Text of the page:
Virtual Private Networks

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Virtual Private Networks








In modern corporate environments, there is a growing demand for connections to internal corporate networks from different locations (Natarajan, Muthiah & Nachiappan, 2010). It is a common need for employees to connect to private networks at home, from field service locations or while traveling at the airport, or from external networks via the Internet. The nature of the internet is uncertain (Stewart, 2013; Lim et al., 2001). As a result, security is a major concern for organizations where employees, customers, numbers, and business partners often connect to internal networks from remote locations.

Virtual private networks provide the technology that secures data sent over the Internet. VPNs allow users to create a virtual private tunnel through which they can access data, resources, and communications on internal networks over the Internet (Paul, 2000). This essay provides an overview of VPN and the underlying tunneling protocols used to enhance security, with a particular focus on the Layer 2 tunneling protocol for leased lines (Natarajan, Muthiah & Nachiappan, 2010).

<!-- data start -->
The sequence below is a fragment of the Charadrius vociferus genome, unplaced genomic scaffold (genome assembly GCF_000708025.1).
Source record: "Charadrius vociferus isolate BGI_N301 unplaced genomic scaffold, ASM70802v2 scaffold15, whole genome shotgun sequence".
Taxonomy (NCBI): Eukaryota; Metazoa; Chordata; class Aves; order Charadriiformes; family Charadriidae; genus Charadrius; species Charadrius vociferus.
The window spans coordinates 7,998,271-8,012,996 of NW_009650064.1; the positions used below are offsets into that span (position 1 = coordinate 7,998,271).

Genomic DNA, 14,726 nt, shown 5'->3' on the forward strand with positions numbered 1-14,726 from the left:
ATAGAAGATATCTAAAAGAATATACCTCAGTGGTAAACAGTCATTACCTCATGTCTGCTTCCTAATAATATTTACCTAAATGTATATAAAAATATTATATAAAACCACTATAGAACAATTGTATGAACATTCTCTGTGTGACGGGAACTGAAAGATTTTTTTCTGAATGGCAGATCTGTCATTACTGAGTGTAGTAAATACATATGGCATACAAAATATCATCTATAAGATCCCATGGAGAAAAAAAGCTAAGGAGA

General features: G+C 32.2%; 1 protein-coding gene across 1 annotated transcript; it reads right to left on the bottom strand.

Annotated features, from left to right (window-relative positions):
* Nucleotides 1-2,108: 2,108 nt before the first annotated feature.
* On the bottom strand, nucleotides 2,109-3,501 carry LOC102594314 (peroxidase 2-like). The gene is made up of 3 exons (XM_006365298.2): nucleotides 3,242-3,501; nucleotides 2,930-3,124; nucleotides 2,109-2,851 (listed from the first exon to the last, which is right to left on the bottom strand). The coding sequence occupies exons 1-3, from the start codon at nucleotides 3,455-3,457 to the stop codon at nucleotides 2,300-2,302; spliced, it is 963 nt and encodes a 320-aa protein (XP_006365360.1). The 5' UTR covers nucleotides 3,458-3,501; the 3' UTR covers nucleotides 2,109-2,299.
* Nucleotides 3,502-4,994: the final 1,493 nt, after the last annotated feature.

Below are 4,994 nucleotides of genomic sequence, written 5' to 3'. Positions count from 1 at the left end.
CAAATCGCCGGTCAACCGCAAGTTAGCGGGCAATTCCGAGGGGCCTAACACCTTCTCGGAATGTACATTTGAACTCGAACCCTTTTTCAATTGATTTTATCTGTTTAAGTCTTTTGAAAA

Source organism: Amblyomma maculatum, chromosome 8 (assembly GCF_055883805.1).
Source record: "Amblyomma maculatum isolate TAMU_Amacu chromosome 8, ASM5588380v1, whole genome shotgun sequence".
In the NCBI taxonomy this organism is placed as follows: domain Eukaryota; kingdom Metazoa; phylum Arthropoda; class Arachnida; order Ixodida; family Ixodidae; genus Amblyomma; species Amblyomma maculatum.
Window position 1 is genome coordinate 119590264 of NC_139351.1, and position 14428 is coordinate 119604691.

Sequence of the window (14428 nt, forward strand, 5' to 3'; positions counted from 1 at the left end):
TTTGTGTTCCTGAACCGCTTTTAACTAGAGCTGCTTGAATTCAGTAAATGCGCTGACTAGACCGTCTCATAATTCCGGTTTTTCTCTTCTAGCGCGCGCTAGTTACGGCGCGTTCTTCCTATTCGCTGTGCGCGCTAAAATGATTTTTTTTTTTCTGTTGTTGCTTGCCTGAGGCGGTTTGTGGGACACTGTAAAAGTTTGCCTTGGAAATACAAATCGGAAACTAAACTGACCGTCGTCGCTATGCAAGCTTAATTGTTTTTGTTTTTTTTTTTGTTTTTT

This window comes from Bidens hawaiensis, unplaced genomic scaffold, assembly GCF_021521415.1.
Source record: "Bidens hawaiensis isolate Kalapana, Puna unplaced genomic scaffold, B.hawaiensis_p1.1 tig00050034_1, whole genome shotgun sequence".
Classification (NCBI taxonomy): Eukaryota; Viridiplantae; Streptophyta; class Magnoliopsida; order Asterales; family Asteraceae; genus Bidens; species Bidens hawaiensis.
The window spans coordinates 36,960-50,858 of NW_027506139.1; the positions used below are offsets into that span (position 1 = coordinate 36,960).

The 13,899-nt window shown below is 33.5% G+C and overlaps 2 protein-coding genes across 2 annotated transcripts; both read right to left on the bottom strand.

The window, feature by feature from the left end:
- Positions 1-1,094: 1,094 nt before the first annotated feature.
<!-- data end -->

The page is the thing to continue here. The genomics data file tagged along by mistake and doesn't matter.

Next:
Virtual private networks have become popular as the number of employees working remotely has increased.Virtual means physically absent, private means non-public whose network is an electronic communication system between two or more devices. The Internet is the backbone of virtual private networks. The motivating factors for companies to adopt VPN are the huge savings provided by virtual private networks and the reduction in maintenance and hardware costs (Rubin, 2003). The two main characteristics of a VPN are security and scalability.

Modern VPNs overcome security threats by using special tunneling protocols. How VPNs Work Virtual private networks require an Internet connection as the primary platform for sharing resources, communications, and data (Stewart, 2013). A virtual private network transfers data using a mechanism called tunneling. Before transmission, the packet is wrapped or encapsulated into a new packet with a new header. The header contains routing information that allows it to traverse a shared or public network before reaching the tunnel endpoint. A tunnel is a logical path, or path, through which encapsulated packets travel.